At kiddush (the Shabbat meal) afterwards: more friends, more little conversations.  Nothing earthshaking, just a reminder that I’m part of a community. I’m needed, if I will just step up and straighten the books, or volunteer for something. I’m needed to pay attention, too. Other people have troubles, bigger troubles than mine: I heard about recovery from surgery, and new widowhood, and disappointments in business.  I heard a few jokes, applauded a couple of impending birthdays, complimented someone’s Torah reading. I resolved, as I left, that I need to be more present in this place, because it connects me to other Jews, to people with Jewish values.

This is the real reason I belong to a congregation.  I came home reconnected to the Jewish people.  That is almost always what happens to me when I go to shul (synagogue). Some of it was good, some of it was boring, some of it was trivial, but it was centered on Torah. I am reminded of who I am, what I want to do in the world.

I am a Jew.  I am part of a People. I remember that best when I can touch base with other Jews, and the best way I know to do that is with my congregation.

Thank you, Temple Sinai.  I love you.


Simchat Torah for Beginners

October 4, 2012

Simhat Torah Flag

A few basic facts about the holiday:

WHAT IS SIMCHAT TORAH? Simchat Torah – “Joy of the Torah” – is the festival marking the day that we finish reading the Torah scroll and begin reading again from the beginning.

WHEN DO WE CELEBRATE SIMCHAT TORAH? This holiday falls immediately after Sukkot in the fall.

HOW DO WE CELEBRATE? Celebrations begin during the evening service.  We take out the Torah scrolls and parade them around the synagogue in seven hakafot [Torah processions.] We sing about the Torah, and may dance with the Torah scrolls. Children carry special “Simchat Torah flags” (see the example above) and may also receive candy. After the dancing, Torah readers read from the end of the scroll, and then from the beginning of the scroll.

WHERE DO WE CELEBRATE? Simchat Torah is celebrated mostly at the synagogue.

WHAT’S THE POINT? The Torah is the most precious possession of the Jewish People. We’ve had it for thousands of years. Many Jews spend their lives studying it, reading it, arguing about it, and struggling with it. When we come to the end of the scroll, we celebrate the fact that once again, we have read the whole scroll, and even more, once again we are beginning again. Our love affair with the Book never ends.


A Beginner’s Guide to Sukkot

September 27, 2012

A Pretty Sukkah

Sukkot is perhaps the most joyful Jewish holiday. Here are a few basic things to know about it:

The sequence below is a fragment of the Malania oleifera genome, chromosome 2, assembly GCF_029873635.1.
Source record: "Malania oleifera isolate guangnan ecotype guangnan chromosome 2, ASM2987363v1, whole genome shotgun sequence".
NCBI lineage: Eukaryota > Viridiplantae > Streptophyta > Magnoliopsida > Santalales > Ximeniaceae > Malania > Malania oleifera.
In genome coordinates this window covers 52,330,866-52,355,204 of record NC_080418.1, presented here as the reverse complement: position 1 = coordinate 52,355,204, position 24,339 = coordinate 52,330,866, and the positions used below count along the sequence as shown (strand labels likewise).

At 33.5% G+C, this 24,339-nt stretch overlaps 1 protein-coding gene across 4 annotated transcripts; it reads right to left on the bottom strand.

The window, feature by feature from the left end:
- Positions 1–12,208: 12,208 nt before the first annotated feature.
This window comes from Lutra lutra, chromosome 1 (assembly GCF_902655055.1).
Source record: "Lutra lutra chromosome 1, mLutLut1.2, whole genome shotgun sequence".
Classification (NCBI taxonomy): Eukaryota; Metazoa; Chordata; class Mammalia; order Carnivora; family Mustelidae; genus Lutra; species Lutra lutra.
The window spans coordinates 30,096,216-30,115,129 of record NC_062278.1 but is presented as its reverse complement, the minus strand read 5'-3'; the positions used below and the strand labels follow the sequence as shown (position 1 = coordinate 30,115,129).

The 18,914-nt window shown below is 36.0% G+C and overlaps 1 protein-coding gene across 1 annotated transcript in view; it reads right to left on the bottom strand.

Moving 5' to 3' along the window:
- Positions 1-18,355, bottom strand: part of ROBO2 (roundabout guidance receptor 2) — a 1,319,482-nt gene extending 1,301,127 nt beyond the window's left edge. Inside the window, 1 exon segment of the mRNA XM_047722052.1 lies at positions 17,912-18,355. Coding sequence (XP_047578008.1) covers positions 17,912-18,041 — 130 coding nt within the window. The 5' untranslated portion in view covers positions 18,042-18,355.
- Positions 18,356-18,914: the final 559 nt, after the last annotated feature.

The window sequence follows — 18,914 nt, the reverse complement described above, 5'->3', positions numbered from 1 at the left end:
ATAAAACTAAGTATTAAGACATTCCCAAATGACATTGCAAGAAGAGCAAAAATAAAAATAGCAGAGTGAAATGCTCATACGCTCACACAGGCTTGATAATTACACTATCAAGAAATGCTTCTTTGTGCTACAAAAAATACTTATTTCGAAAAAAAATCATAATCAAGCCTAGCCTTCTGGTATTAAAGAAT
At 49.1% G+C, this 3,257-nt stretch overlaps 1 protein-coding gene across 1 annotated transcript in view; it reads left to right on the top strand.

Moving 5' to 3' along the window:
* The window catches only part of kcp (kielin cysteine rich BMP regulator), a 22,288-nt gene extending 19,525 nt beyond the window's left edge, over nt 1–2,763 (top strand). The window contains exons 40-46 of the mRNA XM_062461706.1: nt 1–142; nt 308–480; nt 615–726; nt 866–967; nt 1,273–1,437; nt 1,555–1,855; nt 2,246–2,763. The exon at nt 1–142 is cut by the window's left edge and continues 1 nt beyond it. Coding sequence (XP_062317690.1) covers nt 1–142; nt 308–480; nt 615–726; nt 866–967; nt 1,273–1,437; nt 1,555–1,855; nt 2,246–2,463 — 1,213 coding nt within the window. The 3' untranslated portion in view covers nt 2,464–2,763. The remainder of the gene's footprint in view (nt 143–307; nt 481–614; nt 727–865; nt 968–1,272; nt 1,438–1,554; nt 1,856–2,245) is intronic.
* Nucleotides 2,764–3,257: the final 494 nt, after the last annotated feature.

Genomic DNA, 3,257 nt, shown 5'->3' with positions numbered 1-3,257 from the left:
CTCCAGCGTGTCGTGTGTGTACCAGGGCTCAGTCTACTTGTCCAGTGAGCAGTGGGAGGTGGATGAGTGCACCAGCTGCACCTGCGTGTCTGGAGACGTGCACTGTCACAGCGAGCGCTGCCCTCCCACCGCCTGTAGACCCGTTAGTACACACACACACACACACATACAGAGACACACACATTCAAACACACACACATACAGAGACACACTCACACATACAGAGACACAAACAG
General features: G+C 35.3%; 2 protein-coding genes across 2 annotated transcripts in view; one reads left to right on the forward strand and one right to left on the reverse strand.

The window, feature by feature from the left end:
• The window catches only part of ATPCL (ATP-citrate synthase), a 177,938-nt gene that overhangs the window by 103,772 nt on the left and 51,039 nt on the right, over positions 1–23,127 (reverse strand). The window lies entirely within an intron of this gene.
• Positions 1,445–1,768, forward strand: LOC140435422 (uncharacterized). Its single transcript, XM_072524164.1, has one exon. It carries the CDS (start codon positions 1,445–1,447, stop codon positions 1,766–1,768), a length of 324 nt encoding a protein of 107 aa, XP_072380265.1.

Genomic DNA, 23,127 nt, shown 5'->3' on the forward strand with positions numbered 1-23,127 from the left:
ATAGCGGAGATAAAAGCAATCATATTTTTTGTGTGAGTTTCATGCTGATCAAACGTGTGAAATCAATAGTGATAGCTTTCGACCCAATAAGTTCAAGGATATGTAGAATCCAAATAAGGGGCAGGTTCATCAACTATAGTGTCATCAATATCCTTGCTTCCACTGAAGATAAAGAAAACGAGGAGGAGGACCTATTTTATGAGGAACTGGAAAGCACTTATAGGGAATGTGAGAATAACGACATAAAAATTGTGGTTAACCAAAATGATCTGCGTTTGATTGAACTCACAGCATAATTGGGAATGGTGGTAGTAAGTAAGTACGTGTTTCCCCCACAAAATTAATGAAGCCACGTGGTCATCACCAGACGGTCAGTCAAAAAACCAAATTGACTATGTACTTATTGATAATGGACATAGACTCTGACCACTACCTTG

WHAT DOES SUKKOT MEAN? Sukkot [soo-COAT] is the plural of Sukkah [soo-KAH], which is the Hebrew name of the little booth we build for the holiday. You may also encounter the Yiddish pronunciations, [SOOK-us] and [SOOK-uh].

WHO CELEBRATES SUKKOT? Jews worldwide celebrate Sukkot, although the holiday is most festive in the land of Israel.

WHEN IS SUKKOT? Sukkot is a fall harvest holiday. It begins on 15 Tishrei, the fifth day after Yom Kippur. It lasts for eight days (seven days in Israel). It will begin on Oct. 1, 2012. On the first two days and the last day of Sukkot observant Jews do no work.

WHAT’S THE POINT? Sukkot started as a harvest holiday. Nowadays it is a chance to foster our relationships with friends and family. Remember, we just spent the last six weeks mending our relationships — now it’s time to enjoy those improved relationships! The little sukkahs also remind us of our temporary dwellings in the wilderness, and of the impermanence of most possessions. The observance of Sukkot is commanded in Leviticus 23:40-43.

WHERE DO WE KEEP SUKKOT?  Sukkot is unique in that we actually build the place where we celebrate it fresh every year. A sukkah (soo-KAH) is a little shed built to very precise directions, open on one side with a very flimsy roof of branches or reeds. We build it outside and eat meals in it. Some people actually sleep in their sukkah. Many Jews entertain guests in the sukkah, and in Israel, many restaurants also have them for customers to enjoy. It’s customary to decorate the sukkah with hangings, artwork, and home-made decorations.

WHAT ELSE HAPPENS DURING SUKKOT? Observant Jews also “wave the lulav.” It’s a bouquet of palm, willow, and myrtle, held together with an etrog (citron) and waved to all the compass points, with a blessing. If you want to learn about waving a lulav and etrog, you can find more information here.  There are also special festival readings and prayers of praise in the synagogue.

ARE THERE ANY MOVIES ABOUT SUKKOT?  Yes!  There’s a very funny Israeli film Ushpizin which is set in a very traditional community in Jerusalem during Sukkot. Ushpizin [oosh-pee-ZEEN] or [ush-PEE-zin] are visitors to the sukkah.

WHAT IF I DON’T HAVE A SUKKAH? Most synagogues build a sukkah. Calling them to ask about activities in the sukkah is a great way to learn about your local synagogues. Even if it is not practical to have a sukkah at home, however, you can do some similar activities:

  • Go on a picnic with family or friends.
  • Get out in nature! Go for a hike!
  • Invite friends over that you haven’t seen for a while.
  • Reach out to someone you think might become a friend.
  • Reach out to someone who seems lonely.
  • Get to know your neighbors.
  • Reconnect with someone you’ve been meaning to call.

Sukkot is a great time to practice the mitzvah (commandment) of Hachnasat Orchim, Hospitality.  Whether you spend this Sukkot as a guest or as a host or (best of all!) a little of both, I hope that you are able to spend some time with friendly people, enjoying the fall weather!